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    ABSTRACT: We present new KU band radio continuum imaging of three nearby starburst dwarf galaxies, NGC4449, NGC2366 and Holmberg II, obtained with the Karl G. Jansky Very Large Array. The wide bandwidth (2 GHz) allows a sensitive examination of the nature of radio continuum emission between 13 and 15 GHz. We compare these continuum images with tracers of very recent star formation (H alpha emission, probing the most recent few Myr) and with tracers of intermediate timescale star formation (GALEX near UV emission, probing timescales of ~200 Myr). When summed over the entire 2 GHz bandpass, the radio continuum emission morphology is qualitatively similar to that of the regions of highest H alpha surface brightness; however, in all three galaxies, there are regions of H alpha emission that are not detected at this sensitivity level in the 14 GHz continuum. Imaging individual 128 MHz spectral windows allows us to examine the variation of flux density with frequency on a spatially resolved basis. Combining with lower-frequency radio continuum imaging allows a separation of thermal and non-thermal emission components. A.N. and J.M.C. acknowledge support from Macalester College that made this work possible.
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    Amanda A. Kepley · Amy E. Reines · Kelsey E. Johnson · Lisa May Walker
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    ABSTRACT: The extent to which star formation varies in galaxies with low masses, low metallicities, and high star formation rate surface densities is not well-constrained. To gain insight into star formation under these physical conditions, this paper estimates the ionizing photon fluxes, masses, and ages for young massive clusters in the central region of II Zw 40 -- the prototypical low-metallicity dwarf starburst galaxy -- from radio continuum and optical observations. Discrete, cluster-sized sources only account for half the total radio continuum emission; the remainder is diffuse. The young (<5 Myr) central burst has a star formation rate surface density that significantly exceeds that of the Milky Way. Three of the 13 sources have ionizing photon fluxes (and thus masses) greater than R136 in 30 Doradus. Although isolating the effects of galaxy mass and metallicity is difficult, the HII region luminosity function and the internal extinction in the center of II Zw 40 appear to be primarily driven by a merger-related starburst. The relatively flat HII region luminosity function may be the result of an increase in ISM pressure during the merger and the internal extinction is similar to that generated by the clumpy and porous dust in other starburst galaxies.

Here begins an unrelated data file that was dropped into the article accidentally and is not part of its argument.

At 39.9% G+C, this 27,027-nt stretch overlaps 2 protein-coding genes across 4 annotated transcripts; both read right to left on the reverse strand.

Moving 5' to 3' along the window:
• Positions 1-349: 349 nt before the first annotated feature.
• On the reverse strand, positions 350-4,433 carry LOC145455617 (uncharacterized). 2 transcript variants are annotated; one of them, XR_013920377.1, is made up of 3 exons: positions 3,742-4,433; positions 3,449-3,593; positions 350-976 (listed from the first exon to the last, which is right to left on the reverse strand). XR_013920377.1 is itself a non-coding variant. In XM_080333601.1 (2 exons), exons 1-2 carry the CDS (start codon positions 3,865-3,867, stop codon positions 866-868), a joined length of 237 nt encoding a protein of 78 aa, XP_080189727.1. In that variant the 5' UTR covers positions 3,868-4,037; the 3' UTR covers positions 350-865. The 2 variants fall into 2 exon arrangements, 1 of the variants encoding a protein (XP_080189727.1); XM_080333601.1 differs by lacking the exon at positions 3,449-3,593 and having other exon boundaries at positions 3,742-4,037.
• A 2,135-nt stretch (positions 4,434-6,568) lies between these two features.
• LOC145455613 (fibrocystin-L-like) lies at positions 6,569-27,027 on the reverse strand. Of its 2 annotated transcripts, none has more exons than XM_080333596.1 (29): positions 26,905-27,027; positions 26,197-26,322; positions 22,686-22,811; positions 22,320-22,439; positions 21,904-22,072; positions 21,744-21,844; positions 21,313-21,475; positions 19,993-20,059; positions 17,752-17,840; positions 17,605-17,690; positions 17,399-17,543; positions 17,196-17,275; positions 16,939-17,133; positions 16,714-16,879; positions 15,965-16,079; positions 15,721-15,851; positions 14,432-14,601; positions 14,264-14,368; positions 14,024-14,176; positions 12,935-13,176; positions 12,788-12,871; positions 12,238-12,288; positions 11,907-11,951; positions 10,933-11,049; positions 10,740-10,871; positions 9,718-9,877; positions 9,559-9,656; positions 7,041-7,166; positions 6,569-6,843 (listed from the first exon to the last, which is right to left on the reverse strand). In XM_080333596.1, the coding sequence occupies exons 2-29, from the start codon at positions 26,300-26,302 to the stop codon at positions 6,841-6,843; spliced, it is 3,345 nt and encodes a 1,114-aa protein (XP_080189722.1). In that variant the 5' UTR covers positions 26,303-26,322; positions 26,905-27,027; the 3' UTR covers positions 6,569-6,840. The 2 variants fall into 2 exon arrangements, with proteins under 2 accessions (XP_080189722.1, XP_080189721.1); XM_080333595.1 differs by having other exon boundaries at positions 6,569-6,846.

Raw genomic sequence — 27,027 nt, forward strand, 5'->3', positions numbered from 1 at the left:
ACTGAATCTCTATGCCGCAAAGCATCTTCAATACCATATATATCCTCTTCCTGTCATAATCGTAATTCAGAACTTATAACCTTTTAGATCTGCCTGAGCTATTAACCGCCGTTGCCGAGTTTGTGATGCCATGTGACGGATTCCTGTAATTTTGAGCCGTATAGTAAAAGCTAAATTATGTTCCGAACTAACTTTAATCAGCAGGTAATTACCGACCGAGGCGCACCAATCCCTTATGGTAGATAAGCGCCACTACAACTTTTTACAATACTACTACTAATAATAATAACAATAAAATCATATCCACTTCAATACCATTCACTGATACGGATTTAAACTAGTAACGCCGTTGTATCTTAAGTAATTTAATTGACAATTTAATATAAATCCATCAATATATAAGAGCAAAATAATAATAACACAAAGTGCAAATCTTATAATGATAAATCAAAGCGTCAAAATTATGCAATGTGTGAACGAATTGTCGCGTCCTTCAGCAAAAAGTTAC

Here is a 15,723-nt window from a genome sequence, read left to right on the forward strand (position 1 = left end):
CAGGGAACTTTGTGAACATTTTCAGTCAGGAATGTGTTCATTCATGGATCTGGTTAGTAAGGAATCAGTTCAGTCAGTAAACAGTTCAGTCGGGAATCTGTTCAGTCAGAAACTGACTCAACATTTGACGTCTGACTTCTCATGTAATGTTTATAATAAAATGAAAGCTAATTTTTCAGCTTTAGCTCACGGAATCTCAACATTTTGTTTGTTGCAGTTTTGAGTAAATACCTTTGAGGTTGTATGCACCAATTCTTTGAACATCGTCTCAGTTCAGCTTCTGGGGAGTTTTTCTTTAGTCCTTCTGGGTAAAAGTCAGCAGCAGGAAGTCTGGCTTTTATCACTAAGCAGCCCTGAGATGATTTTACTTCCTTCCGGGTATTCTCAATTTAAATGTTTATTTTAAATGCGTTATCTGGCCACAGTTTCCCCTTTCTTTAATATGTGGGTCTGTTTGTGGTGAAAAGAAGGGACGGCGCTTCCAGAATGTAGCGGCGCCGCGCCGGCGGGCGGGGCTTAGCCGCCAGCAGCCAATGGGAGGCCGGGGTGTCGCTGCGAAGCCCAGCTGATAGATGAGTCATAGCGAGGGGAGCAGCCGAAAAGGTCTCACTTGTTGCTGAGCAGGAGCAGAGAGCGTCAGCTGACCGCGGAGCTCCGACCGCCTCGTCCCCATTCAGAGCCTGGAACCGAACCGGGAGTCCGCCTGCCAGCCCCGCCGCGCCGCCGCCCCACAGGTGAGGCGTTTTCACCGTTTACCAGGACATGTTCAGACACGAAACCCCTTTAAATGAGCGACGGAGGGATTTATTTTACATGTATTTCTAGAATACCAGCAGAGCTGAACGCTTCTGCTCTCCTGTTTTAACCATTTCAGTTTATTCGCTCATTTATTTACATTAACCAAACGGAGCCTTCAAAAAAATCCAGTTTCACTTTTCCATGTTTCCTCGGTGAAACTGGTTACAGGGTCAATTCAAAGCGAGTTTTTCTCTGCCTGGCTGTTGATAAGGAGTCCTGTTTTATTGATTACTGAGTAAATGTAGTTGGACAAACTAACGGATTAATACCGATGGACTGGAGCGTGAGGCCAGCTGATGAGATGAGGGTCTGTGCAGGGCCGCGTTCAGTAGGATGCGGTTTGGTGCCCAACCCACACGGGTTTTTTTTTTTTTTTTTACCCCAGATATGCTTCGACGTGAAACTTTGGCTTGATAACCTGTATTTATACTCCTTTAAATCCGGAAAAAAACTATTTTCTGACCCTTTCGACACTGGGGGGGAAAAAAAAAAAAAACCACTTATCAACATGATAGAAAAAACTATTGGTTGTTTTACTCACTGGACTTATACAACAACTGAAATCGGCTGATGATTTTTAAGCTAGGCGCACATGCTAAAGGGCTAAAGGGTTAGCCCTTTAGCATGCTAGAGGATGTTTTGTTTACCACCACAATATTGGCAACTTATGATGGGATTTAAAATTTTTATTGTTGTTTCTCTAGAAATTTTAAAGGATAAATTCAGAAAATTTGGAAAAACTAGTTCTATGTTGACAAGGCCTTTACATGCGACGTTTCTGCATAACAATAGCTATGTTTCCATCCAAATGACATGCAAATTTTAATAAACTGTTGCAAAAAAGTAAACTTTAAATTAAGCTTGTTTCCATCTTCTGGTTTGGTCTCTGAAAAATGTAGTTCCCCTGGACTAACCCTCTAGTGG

The Astronomical Journal 12/2013; 147(2). DOI:10.1088/0004-6256/147/2/43 · 4.05 Impact Factor
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    ABSTRACT: Observations of the Milky Way and nearby galaxies show that dense molecular gas correlates with recent star formation, suggesting that the formation of this gas phase may help regulate star formation. A key test of this idea requires wide-area, high-resolution maps of dense molecular gas in galaxies to explore how local physical conditions drive dense gas formation, but these observations have been limited because of the faintness of dense gas tracers like HCN and HCO+. Here we demonstrate the power of the Robert C. Byrd Green Bank Telescope -- the largest single-dish millimeter radio telescope -- for mapping dense gas in galaxies by presenting the most sensitive maps yet of HCN and HCO+ in the starburst galaxy M82. The HCN and HCO+ in the disk of this galaxy correlates with both recent star formation and more diffuse molecular gas and shows kinematics consistent with a rotating torus. The HCO+ emission extending to the north and south of the disk is coincident with the outflow previously identified in CO and traces the eastern edge of the hot outflowing gas. The central starburst region has a higher ratio of star formation to dense gas than the outer regions, pointing to the starburst as a key driver of this relationship. These results establish that the GBT can efficiently map the dense molecular gas at 90 GHz in nearby galaxies, a capability that will increase further with the 16 element feed array under construction.
    The Astrophysical Journal 12/2013; 780(1). DOI:10.1088/2041-8205/780/1/L13 · 6.28 Impact Factor